Linda Carducci: Yes. That shows, that shows what a great work can do, or at least the potential of it. Tchaikovsky took notice of this work that you would talk about that Rachmaninoff wrote, and Rachmaninoff revered Tchaikovsky. He grew up listening to his music, so this was a wonderful boost for the teenage Rachmaninoff.

John Banther: And yes, as Rachmaninoff, he's a great composer, we know that, but it's still a little unusual to have someone like Rachmaninoff, right, in this Aleko, such a command... He has such command over orchestration, harmonies, color, over everything. It's like, I mean, this is a pretty huge work to debut yourself with.

Linda Carducci: It is thought that he had a great command of counterpoint, of harmony. These were things that he was interested in and obviously had a great talent in.

John Banther: And soon after he graduates from the conservatory and that's when he writes another work that ends up being basically, I think his most popular right for the rest of his life. And that is, it's from a set of preludes, but his Prelude in C Sharp Minor. We hear such great influences, I think, of... I hear Mussorgsky, I hear Rimsky Korsakov in this opening, it's this Russian sound. Sounds like church bells, although Rachmaninoff may have said that's not what it was at all. But this was so popular he had to play it at his concerts until he died, and he got sick of it.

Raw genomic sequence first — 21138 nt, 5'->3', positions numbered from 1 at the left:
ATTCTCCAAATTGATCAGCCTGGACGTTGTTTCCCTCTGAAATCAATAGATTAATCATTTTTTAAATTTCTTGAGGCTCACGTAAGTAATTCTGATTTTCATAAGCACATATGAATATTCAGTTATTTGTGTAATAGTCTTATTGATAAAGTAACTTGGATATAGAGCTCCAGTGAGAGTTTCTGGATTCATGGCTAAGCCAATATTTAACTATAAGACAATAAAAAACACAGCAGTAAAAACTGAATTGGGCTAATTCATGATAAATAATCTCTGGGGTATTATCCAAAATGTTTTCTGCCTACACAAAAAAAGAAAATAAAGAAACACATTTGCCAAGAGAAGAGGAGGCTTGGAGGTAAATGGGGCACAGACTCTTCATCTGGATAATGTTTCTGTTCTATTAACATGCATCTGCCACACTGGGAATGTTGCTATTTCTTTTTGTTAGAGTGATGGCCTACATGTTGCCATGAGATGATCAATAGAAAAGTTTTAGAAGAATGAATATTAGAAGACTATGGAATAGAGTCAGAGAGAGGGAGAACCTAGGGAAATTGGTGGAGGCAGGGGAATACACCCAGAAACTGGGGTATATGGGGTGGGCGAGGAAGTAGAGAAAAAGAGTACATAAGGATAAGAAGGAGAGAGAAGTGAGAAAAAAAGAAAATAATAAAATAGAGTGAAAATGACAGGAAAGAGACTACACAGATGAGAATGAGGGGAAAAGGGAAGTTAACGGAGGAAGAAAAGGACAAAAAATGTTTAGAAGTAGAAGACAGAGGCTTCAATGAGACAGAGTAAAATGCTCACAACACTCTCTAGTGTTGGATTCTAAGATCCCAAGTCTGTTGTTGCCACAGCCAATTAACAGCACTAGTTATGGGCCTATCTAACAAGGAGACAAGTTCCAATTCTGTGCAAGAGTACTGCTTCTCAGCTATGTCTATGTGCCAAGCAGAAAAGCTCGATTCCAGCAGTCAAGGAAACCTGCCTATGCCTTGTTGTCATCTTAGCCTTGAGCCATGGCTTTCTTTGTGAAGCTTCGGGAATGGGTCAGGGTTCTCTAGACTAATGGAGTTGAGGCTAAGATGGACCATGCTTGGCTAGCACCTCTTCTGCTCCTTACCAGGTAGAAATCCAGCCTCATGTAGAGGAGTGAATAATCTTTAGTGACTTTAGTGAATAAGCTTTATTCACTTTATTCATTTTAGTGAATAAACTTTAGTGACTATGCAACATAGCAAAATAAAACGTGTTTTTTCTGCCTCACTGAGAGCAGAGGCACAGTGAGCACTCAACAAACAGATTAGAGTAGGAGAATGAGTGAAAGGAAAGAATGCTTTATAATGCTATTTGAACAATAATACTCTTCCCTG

Linda Carducci: You mentioned church bells. That's exactly what I hear with the Prelude in C Sharp Minor, and the beginning, of course, of the piano concerto number two, I mean that's obvious bells. But yeah, growing up he would go to the church services with his grandmother and hear these church bells and hear the chant, but we hear this, shall we say, a thought of bells, a memory of bells in the music. And this Prelude in C Sharp Minor, which was an early work of his, opens up with these large chords that are very similar in rhythm. They're all pretty much the same rhythm that evokes a church bell. And I think that there are many composers who will say, whether they wrote something maybe earlier in their career or maybe middle career that they didn't really think was that great of a work, and it gained so much popularity that sometimes the rest of their life, they shake their head and scratch their head and wonder why this is so popular. Ravel's Bolero is a great example.